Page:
Flash is the most promoted aspect of the latest Acrobat, in the form of Connect -- a video conferencing service. This was used for the Webcast of the financial analysts meeting. Previously there has been a combination of direct video and PDF downloads of the presentations. This had some advantages as the PDF was a record of what was said. Connect is a move away from pages with text towards video, even if words occasionally pass by.

There has been a relevant recent discussion involving print journalists about the way that the Web is moving from text to video. They may just have noticed that newspapers are beginning to use video or there may be more to it. Michael Rosenblum has a copy of most of a Guardian article by Ian Reeves, who has some related video on his own site. Rosenblum is quoted as distinguishing between Web 1.0 as based on text and Web 2.0 as based on video. Personally I find the use of Webs 1.0 or 2.0 confusing but the idea of a text Web and a video Web is interesting. The video on Ian Reeves's site shows several examples of newspapers moving to the Web.

Adobe demonstrated how video can be streamed to mobile phones. NTT Docomo have offered i-channel in Japan for a while. Verizon will have a service in the U.S.A. later this year. So there are examples of the technology in use but it will be a while before this is widely accepted. At the moment most of the Web is still made up of text pages with some graphics or links to animation of various kinds. Search engines will continue to relate to text. Searching through pattern recognition in images is a long way off. For offline devices there is more interest in portable DVD players than in any e-book. The e-book has been talked about for many years now but it seems that video has actually arrived. So it is plausible that a move to a Web largely composed of video would be welcomed if the bandwidth was available and there was suitable content.

There was almost no time spent on Postscript, now part of the "Classic Publishing" business unit based in India. No speaker was invited to New York. Adobe's Shantanu Narayan did say that Postscript remains "a very profitable business" allowing Adobe "to invest in other growth opportunities." One unfortunate consequence of this low priority for hard copy is that some features in Acrobat are hidden from most users. Since version 7 it has been possible to start a Job Definition Format to describe a print requirement alongside a PDF with the content. This is rarely used as nobody knows about it. Many knowledge workers still have a need for hard copy but Adobe is more likely to tell them about video conferencing because this is part of an imagined future. Matt Thompson, senior vice president of worldwide field operations, described print and classic publishing as part of the "legacy products."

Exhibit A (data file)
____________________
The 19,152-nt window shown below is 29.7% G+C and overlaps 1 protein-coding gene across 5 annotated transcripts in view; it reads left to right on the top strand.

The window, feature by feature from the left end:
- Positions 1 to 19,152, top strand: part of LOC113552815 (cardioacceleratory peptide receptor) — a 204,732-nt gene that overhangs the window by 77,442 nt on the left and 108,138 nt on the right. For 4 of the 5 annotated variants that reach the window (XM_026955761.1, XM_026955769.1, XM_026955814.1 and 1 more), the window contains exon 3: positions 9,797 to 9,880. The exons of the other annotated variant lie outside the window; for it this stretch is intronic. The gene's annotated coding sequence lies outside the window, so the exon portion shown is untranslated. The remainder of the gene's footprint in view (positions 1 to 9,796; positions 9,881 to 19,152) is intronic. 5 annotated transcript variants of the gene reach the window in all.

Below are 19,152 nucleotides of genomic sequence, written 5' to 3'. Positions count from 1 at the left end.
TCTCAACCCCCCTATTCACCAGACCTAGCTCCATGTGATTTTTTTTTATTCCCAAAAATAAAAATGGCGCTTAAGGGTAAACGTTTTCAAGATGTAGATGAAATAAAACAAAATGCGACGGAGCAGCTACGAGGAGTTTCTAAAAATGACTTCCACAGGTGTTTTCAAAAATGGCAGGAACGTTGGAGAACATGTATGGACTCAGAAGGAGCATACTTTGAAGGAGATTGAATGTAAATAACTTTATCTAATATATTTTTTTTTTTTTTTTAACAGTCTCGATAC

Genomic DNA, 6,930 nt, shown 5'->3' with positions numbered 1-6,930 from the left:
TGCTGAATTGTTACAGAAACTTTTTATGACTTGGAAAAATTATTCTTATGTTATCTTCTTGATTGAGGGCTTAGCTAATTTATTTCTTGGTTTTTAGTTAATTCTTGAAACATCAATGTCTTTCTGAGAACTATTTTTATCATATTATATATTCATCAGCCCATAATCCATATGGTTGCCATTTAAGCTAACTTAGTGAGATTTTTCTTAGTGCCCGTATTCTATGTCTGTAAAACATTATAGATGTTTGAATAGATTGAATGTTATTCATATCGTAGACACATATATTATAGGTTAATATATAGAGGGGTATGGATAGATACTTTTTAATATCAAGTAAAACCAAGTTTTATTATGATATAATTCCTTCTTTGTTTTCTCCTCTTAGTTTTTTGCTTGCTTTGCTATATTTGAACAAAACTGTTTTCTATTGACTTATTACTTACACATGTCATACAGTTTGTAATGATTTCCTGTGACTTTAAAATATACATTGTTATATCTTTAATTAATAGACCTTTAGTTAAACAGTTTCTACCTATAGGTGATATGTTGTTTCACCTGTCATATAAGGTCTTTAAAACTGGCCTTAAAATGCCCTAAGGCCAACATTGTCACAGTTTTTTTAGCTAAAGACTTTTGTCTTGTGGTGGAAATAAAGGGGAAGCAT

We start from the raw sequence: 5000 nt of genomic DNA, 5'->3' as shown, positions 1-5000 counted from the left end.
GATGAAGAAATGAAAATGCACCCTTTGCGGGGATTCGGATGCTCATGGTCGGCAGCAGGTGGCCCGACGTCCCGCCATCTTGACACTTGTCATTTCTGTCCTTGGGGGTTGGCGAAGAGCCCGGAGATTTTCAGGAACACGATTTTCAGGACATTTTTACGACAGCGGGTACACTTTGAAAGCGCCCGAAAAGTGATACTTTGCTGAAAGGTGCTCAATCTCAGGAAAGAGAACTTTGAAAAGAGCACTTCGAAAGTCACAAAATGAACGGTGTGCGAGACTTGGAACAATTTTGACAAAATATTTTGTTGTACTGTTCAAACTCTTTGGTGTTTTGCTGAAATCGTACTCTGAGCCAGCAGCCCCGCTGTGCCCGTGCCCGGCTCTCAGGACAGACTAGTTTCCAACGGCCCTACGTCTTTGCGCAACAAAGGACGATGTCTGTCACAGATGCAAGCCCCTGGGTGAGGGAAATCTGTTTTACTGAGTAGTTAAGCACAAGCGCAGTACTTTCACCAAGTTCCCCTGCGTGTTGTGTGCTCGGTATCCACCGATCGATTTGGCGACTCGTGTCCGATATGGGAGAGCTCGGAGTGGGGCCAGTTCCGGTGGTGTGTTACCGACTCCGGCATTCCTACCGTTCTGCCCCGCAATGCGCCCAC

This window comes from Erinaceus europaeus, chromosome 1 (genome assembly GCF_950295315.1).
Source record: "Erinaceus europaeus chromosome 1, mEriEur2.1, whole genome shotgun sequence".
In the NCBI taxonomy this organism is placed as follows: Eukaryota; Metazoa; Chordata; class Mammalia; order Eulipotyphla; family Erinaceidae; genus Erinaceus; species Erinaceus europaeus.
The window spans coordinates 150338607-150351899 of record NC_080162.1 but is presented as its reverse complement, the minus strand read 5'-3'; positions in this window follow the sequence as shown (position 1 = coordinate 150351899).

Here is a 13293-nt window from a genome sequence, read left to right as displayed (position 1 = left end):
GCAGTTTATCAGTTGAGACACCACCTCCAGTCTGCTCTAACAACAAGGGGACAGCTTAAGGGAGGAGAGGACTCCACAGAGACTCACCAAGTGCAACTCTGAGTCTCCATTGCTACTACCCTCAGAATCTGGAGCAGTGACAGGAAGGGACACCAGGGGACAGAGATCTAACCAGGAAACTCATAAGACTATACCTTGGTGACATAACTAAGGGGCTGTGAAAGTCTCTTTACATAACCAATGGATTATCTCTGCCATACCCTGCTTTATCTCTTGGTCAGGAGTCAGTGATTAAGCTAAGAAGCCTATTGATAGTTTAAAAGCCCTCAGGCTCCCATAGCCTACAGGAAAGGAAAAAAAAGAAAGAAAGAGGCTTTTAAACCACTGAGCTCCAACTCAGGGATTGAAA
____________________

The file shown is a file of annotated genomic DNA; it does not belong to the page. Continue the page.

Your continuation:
There was no mention of MARS, a new format for PDF based on XML and SVG. XML is widely supported for data exchange and is consistent with Scalable Vector Graphics. Adobe's Bruce Chizen did admit that Microsoft may cause some problems for Adobe if they behave like a monopoly. He did not consider that the XML Paper Specification that is part of Vista would make much impact on knowledge workers because of the wide acceptance of PDF as a standard. In my opinion Global Graphics may be more dangerous in the limited world of litho print once known as the "high end," just because Adobe do not seem very interested. Global Graphics support both PDF and XPS and are concentrated in this area.

Bruce Chizen also mentioned open source as competition and there is now a wide area where open source can be effective. The Open Document Format is supported in both Open Office and Google Docs and both can save to PDF. This is the feature of the latest Microsoft Office to which Chizen has objected but was already in Writely before it became Google Docs. Scribus is desk top publishing software that is also based on XML and open source. Importing the Open Document Format is not a problem. There is discussion on the Web site about integration with the Job Definition Format and also connections with content management. The current features of Scribus are at least comparable with an industry standard such as Quark as used within the last decade. It may lack a feature such as transparency but this is something many people have managed without.

Open source can cover the requirements of a text Web and the remaining world of hard copy. The hard copy needs something like a PDF designed for press and some description such as JDF. Given the rush to video and Web animation by the major software companies it could be the open source community that takes advantage of the scope around XML. The text Web will continue for some time and open source will be stronger in video over time. The Adobe launch of Creative Suite indicates that the video Web has started.
©2007 OhmyNews
Other articles by reporter William Pollard